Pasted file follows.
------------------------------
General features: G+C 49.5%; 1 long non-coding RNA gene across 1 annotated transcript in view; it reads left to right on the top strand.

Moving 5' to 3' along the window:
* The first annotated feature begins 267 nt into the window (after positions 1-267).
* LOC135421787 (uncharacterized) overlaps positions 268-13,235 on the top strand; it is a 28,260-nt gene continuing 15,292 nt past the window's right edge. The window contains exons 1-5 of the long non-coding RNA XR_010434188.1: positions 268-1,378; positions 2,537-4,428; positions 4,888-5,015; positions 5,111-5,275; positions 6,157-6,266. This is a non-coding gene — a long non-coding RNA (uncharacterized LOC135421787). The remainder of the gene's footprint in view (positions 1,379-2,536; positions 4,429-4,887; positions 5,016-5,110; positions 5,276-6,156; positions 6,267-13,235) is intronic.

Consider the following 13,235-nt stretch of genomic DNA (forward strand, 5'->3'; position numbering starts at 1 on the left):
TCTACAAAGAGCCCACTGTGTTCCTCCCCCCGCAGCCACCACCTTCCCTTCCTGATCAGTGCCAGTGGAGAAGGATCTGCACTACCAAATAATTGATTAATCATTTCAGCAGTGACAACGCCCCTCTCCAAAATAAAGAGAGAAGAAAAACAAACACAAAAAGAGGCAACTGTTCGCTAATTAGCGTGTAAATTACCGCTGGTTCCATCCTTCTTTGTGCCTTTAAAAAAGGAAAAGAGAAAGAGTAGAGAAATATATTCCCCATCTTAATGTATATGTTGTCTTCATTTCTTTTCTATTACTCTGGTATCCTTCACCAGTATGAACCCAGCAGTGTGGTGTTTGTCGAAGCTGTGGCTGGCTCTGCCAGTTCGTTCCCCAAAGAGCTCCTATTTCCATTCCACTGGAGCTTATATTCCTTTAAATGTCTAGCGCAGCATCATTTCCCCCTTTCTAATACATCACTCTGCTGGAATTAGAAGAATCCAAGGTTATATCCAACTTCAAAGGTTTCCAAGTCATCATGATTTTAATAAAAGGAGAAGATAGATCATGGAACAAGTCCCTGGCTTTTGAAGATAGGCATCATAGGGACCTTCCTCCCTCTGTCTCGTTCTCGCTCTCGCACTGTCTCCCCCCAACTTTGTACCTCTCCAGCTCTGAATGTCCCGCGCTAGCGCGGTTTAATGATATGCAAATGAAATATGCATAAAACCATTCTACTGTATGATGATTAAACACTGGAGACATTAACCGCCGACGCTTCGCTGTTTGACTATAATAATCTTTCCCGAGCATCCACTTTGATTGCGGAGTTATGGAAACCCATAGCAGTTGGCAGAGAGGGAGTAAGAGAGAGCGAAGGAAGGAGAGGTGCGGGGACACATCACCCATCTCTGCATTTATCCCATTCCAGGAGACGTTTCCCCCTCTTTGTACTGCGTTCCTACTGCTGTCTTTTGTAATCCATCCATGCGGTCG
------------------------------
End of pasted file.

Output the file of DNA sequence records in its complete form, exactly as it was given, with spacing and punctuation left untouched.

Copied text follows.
General features: G+C 49.5%; 1 long non-coding RNA gene across 1 annotated transcript in view; it reads left to right on the top strand.

Moving 5' to 3' along the window:
* The first annotated feature begins 267 nt into the window (after positions 1-267).
* LOC135421787 (uncharacterized) overlaps positions 268-13,235 on the top strand; it is a 28,260-nt gene continuing 15,292 nt past the window's right edge. The window contains exons 1-5 of the long non-coding RNA XR_010434188.1: positions 268-1,378; positions 2,537-4,428; positions 4,888-5,015; positions 5,111-5,275; positions 6,157-6,266. This is a non-coding gene — a long non-coding RNA (uncharacterized LOC135421787). The remainder of the gene's footprint in view (positions 1,379-2,536; positions 4,429-4,887; positions 5,016-5,110; positions 5,276-6,156; positions 6,267-13,235) is intronic.

Consider the following 13,235-nt stretch of genomic DNA (forward strand, 5'->3'; position numbering starts at 1 on the left):
TCTACAAAGAGCCCACTGTGTTCCTCCCCCCGCAGCCACCACCTTCCCTTCCTGATCAGTGCCAGTGGAGAAGGATCTGCACTACCAAATAATTGATTAATCATTTCAGCAGTGACAACGCCCCTCTCCAAAATAAAGAGAGAAGAAAAACAAACACAAAAAGAGGCAACTGTTCGCTAATTAGCGTGTAAATTACCGCTGGTTCCATCCTTCTTTGTGCCTTTAAAAAAGGAAAAGAGAAAGAGTAGAGAAATATATTCCCCATCTTAATGTATATGTTGTCTTCATTTCTTTTCTATTACTCTGGTATCCTTCACCAGTATGAACCCAGCAGTGTGGTGTTTGTCGAAGCTGTGGCTGGCTCTGCCAGTTCGTTCCCCAAAGAGCTCCTATTTCCATTCCACTGGAGCTTATATTCCTTTAAATGTCTAGCGCAGCATCATTTCCCCCTTTCTAATACATCACTCTGCTGGAATTAGAAGAATCCAAGGTTATATCCAACTTCAAAGGTTTCCAAGTCATCATGATTTTAATAAAAGGAGAAGATAGATCATGGAACAAGTCCCTGGCTTTTGAAGATAGGCATCATAGGGACCTTCCTCCCTCTGTCTCGTTCTCGCTCTCGCACTGTCTCCCCCCAACTTTGTACCTCTCCAGCTCTGAATGTCCCGCGCTAGCGCGGTTTAATGATATGCAAATGAAATATGCATAAAACCATTCTACTGTATGATGATTAAACACTGGAGACATTAACCGCCGACGCTTCGCTGTTTGACTATAATAATCTTTCCCGAGCATCCACTTTGATTGCGGAGTTATGGAAACCCATAGCAGTTGGCAGAGAGGGAGTAAGAGAGAGCGAAGGAAGGAGAGGTGCGGGGACACATCACCCATCTCTGCATTTATCCCATTCCAGGAGACGTTTCCCCCTCTTTGTACTGCGTTCCTACTGCTGTCTTTTGTAATCCATCCATGCGGTCG